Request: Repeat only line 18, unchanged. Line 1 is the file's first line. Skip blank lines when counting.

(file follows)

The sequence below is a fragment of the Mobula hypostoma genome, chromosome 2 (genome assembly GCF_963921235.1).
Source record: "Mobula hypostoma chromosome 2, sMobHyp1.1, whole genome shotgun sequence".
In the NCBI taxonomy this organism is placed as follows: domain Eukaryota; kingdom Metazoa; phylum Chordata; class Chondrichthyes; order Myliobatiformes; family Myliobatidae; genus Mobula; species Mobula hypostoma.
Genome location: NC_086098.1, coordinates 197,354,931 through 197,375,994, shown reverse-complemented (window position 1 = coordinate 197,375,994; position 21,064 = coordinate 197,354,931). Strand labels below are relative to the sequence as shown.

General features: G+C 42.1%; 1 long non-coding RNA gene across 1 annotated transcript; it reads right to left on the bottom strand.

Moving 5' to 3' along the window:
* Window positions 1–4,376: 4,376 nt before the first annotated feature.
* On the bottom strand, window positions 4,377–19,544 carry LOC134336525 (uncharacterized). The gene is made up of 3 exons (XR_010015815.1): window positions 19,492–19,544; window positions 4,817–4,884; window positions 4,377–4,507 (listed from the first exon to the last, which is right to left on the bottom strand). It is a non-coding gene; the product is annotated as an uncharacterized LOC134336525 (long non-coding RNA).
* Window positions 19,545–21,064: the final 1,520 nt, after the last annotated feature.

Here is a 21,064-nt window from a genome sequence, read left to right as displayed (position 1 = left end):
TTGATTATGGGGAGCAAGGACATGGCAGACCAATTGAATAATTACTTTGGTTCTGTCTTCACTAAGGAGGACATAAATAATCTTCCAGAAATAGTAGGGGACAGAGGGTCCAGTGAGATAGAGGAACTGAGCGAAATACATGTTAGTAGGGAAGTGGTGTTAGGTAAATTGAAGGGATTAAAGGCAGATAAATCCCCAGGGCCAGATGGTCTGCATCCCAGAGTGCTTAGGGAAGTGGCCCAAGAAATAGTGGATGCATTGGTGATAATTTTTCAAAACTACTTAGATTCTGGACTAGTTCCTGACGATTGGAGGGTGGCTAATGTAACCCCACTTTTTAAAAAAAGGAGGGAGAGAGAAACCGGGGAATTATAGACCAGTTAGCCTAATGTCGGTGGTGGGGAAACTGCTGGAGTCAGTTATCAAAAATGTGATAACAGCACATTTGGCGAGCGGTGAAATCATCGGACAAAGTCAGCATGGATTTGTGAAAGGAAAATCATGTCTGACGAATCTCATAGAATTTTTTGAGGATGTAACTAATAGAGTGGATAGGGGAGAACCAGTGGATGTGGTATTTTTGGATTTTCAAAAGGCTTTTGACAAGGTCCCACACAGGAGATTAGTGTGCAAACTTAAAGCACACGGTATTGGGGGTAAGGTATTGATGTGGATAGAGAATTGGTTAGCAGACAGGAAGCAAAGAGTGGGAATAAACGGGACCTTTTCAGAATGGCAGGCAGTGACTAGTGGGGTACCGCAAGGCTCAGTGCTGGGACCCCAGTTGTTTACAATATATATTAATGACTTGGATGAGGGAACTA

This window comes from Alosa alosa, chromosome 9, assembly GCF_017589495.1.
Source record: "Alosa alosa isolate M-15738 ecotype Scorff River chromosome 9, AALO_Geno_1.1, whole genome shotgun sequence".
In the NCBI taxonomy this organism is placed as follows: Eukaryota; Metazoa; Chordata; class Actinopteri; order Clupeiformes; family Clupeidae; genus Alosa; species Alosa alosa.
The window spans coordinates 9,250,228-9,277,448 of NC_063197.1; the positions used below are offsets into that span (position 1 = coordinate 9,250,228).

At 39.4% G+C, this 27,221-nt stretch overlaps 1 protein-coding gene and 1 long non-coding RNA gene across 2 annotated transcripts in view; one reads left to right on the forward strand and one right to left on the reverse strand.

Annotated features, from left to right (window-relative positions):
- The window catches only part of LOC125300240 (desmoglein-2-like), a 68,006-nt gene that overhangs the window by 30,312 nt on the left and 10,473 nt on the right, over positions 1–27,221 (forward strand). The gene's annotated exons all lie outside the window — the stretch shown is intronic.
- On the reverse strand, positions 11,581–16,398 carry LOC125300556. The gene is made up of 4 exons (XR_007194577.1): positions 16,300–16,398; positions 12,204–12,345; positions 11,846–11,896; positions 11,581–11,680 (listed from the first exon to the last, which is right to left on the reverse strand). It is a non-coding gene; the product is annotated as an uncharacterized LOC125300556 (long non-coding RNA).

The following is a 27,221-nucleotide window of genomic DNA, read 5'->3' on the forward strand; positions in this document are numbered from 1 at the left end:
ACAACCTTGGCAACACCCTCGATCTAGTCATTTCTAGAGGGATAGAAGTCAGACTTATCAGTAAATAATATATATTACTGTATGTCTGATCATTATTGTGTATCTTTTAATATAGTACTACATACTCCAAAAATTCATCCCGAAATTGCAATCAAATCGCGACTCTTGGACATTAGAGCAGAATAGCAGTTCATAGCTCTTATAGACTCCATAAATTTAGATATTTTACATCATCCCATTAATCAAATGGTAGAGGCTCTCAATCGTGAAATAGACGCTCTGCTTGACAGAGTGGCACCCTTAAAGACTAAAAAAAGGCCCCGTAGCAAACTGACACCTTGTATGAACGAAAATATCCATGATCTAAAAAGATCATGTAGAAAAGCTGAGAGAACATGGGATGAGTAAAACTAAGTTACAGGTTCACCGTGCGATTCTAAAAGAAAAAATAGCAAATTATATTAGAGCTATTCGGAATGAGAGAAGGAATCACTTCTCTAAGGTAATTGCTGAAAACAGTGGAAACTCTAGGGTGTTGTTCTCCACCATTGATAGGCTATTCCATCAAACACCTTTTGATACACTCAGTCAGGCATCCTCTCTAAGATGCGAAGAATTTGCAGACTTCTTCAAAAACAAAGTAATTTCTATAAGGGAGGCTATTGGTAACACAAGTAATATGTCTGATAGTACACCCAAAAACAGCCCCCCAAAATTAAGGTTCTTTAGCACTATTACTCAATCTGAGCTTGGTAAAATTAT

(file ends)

- The window catches only part of LOC125300240 (desmoglein-2-like), a 68,006-nt gene that overhangs the window by 30,312 nt on the left and 10,473 nt on the right, over positions 1–27,221 (forward strand). The gene's annotated exons all lie outside the window — the stretch shown is intronic.